Blind job postings are a weird concept if you’re used to applying for jobs through a company website.
You might wonder how you can apply for a job if you don’t even know how to contact the organization posting it.
Fortunately, this is usually easy to figure out. Most, if not all, organizations making a blind job posting will work with a recruitment agency or other hiring company to collect candidate information for them.
In the modern age of web-based applications, you can usually start your application right from the job posting, uploading your resume or CV and typing your job history directly into the web browser.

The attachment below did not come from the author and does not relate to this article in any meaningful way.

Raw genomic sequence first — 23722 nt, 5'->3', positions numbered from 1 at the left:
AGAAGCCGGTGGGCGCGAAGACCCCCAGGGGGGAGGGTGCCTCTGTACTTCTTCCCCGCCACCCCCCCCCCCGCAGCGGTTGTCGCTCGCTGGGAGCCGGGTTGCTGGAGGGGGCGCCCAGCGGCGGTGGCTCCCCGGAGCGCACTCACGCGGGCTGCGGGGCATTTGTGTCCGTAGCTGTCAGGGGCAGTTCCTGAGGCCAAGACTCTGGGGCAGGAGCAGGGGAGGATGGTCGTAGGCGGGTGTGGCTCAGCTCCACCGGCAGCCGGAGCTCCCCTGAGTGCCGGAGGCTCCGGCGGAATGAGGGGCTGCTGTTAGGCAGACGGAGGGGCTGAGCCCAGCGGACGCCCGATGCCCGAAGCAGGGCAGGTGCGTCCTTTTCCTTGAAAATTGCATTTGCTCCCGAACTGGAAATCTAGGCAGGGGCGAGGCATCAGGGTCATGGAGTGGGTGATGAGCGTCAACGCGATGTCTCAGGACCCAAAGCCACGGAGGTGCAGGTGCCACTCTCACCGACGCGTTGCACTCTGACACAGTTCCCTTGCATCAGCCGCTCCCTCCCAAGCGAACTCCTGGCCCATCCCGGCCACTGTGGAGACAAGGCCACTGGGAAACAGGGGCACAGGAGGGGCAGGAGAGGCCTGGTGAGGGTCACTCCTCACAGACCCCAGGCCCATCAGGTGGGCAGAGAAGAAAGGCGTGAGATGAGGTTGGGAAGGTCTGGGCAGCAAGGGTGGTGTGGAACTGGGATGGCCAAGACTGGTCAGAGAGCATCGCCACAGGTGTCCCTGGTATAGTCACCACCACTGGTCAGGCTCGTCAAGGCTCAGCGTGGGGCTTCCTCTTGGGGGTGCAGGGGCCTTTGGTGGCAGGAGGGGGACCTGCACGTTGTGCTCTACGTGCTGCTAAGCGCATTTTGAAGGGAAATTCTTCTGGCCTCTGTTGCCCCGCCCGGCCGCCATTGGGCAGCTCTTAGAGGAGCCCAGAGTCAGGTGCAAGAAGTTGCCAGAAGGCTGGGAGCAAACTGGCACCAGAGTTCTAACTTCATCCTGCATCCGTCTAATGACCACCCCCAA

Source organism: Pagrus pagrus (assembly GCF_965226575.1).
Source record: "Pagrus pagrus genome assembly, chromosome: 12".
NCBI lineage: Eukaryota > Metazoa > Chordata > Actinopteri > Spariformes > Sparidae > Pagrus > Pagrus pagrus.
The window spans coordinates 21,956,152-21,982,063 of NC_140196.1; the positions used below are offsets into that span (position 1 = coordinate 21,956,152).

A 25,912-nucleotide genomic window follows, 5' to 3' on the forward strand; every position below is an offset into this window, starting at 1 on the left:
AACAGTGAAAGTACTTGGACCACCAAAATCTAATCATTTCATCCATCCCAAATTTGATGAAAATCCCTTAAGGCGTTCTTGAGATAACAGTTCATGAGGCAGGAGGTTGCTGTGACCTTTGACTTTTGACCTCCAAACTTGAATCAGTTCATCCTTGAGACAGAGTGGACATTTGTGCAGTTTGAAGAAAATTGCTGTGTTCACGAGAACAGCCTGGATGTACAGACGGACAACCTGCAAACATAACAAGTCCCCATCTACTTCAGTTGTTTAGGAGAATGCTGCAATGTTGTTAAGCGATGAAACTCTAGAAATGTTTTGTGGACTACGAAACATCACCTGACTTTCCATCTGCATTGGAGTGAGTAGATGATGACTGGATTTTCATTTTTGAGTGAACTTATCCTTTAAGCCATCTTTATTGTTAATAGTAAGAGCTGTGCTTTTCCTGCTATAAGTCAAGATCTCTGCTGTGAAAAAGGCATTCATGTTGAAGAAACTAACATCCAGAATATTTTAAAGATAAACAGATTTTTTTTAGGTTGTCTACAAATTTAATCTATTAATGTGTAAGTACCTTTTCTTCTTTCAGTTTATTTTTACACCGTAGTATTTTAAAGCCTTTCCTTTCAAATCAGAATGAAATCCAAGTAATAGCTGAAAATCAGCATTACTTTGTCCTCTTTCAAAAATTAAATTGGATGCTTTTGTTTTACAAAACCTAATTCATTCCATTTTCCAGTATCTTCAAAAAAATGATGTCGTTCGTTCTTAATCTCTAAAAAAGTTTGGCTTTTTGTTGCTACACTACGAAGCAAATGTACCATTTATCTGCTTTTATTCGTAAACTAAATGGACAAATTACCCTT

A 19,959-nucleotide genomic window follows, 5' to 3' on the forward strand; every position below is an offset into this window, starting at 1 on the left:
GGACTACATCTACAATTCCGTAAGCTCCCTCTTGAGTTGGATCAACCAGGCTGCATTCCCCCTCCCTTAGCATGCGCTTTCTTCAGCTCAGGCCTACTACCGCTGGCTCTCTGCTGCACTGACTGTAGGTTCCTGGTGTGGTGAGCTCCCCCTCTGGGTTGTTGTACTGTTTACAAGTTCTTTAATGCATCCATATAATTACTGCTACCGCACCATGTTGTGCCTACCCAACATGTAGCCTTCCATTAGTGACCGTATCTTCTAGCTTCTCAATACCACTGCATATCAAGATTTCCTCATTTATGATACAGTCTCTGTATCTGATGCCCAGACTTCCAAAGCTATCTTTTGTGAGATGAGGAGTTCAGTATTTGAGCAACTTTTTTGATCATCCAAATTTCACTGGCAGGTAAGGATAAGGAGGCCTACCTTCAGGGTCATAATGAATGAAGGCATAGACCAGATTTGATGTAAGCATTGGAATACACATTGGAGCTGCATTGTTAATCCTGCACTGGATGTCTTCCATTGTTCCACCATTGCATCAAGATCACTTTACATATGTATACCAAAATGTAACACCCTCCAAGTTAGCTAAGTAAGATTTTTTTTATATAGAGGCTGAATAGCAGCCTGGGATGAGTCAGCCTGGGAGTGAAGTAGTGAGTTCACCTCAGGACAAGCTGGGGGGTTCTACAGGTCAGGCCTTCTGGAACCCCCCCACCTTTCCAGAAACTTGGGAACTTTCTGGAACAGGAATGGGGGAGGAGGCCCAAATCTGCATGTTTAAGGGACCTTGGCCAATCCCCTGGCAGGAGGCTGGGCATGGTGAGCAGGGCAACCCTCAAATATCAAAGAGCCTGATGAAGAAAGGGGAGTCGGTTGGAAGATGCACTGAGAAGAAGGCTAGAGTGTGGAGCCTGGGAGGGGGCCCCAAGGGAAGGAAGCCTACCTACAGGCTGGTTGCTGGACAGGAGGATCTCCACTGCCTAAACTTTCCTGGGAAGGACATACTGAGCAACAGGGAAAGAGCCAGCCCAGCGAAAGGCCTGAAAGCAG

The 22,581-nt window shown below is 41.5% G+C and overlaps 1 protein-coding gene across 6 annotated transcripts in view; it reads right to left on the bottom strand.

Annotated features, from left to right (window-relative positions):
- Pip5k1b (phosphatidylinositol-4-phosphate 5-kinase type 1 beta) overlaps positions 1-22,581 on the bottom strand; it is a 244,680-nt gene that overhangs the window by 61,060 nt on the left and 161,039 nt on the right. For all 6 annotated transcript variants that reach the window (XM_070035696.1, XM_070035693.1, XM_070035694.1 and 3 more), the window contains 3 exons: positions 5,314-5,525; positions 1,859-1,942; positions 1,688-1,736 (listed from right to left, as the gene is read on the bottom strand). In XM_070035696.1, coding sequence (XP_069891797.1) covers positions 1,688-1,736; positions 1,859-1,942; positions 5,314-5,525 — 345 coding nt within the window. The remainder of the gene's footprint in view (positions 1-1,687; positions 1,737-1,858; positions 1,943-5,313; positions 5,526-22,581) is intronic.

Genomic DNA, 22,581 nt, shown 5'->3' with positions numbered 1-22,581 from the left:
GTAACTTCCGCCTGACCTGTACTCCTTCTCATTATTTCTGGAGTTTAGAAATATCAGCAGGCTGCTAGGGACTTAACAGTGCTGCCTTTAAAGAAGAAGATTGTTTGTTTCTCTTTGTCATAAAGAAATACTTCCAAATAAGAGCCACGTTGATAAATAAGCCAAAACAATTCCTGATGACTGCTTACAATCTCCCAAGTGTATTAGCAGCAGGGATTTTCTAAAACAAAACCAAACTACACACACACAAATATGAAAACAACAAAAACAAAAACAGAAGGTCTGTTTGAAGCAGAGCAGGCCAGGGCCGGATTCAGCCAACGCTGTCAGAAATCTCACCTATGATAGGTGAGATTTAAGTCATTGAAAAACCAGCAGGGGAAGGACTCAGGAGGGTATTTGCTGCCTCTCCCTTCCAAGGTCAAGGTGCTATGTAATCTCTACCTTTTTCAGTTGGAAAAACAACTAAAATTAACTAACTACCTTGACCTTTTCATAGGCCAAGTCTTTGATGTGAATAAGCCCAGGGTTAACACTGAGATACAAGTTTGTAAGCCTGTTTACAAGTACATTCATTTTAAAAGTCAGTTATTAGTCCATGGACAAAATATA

In the rare cases where you can’t apply from the job posting itself, there should be information about an email address or website to visit in order to start the application process.
Why companies use blind job postings
It seems bizarre that a company might want an employee who isn’t interested in knowing what their name is.
You might suspect that these hiring notices are less than legitimate as a result. However, there are several legitimate reasons for the practice of blind job postings.
First, large organizations don’t always want their competitors knowing who they’re hiring and why.
Especially if the reason for someone’s departure from a high-profile role was sensitive, companies may prefer to run a blind job posting for the position.
Additionally, research shows that blind job postings can reduce bias, especially if hiring is outsourced to third party companies.
The practice can be an efficient and inclusive way to increase a company’s diversity and thus its strength.